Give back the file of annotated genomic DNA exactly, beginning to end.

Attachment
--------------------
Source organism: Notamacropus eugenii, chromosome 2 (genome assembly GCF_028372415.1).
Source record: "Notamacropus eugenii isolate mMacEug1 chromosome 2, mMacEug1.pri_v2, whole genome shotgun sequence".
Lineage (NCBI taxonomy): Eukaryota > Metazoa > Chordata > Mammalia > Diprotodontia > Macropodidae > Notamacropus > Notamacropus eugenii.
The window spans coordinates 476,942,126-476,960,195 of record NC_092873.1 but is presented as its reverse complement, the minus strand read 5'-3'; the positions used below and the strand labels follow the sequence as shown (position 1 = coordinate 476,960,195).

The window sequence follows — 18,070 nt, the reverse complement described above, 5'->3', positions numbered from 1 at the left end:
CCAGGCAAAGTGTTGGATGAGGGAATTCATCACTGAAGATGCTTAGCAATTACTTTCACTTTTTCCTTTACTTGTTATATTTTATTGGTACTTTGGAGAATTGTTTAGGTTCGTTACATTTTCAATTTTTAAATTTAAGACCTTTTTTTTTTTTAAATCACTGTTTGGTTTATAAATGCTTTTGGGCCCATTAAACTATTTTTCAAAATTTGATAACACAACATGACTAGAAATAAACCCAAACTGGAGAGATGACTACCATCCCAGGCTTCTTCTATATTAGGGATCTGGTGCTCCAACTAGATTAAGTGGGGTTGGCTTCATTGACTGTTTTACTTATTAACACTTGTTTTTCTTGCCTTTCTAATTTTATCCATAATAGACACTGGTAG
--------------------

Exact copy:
Source organism: Notamacropus eugenii, chromosome 2 (genome assembly GCF_028372415.1).
Source record: "Notamacropus eugenii isolate mMacEug1 chromosome 2, mMacEug1.pri_v2, whole genome shotgun sequence".
Lineage (NCBI taxonomy): Eukaryota > Metazoa > Chordata > Mammalia > Diprotodontia > Macropodidae > Notamacropus > Notamacropus eugenii.
The window spans coordinates 476,942,126-476,960,195 of record NC_092873.1 but is presented as its reverse complement, the minus strand read 5'-3'; the positions used below and the strand labels follow the sequence as shown (position 1 = coordinate 476,960,195).

The window sequence follows — 18,070 nt, the reverse complement described above, 5'->3', positions numbered from 1 at the left end:
CCAGGCAAAGTGTTGGATGAGGGAATTCATCACTGAAGATGCTTAGCAATTACTTTCACTTTTTCCTTTACTTGTTATATTTTATTGGTACTTTGGAGAATTGTTTAGGTTCGTTACATTTTCAATTTTTAAATTTAAGACCTTTTTTTTTTTTAAATCACTGTTTGGTTTATAAATGCTTTTGGGCCCATTAAACTATTTTTCAAAATTTGATAACACAACATGACTAGAAATAAACCCAAACTGGAGAGATGACTACCATCCCAGGCTTCTTCTATATTAGGGATCTGGTGCTCCAACTAGATTAAGTGGGGTTGGCTTCATTGACTGTTTTACTTATTAACACTTGTTTTTCTTGCCTTTCTAATTTTATCCATAATAGACACTGGTAG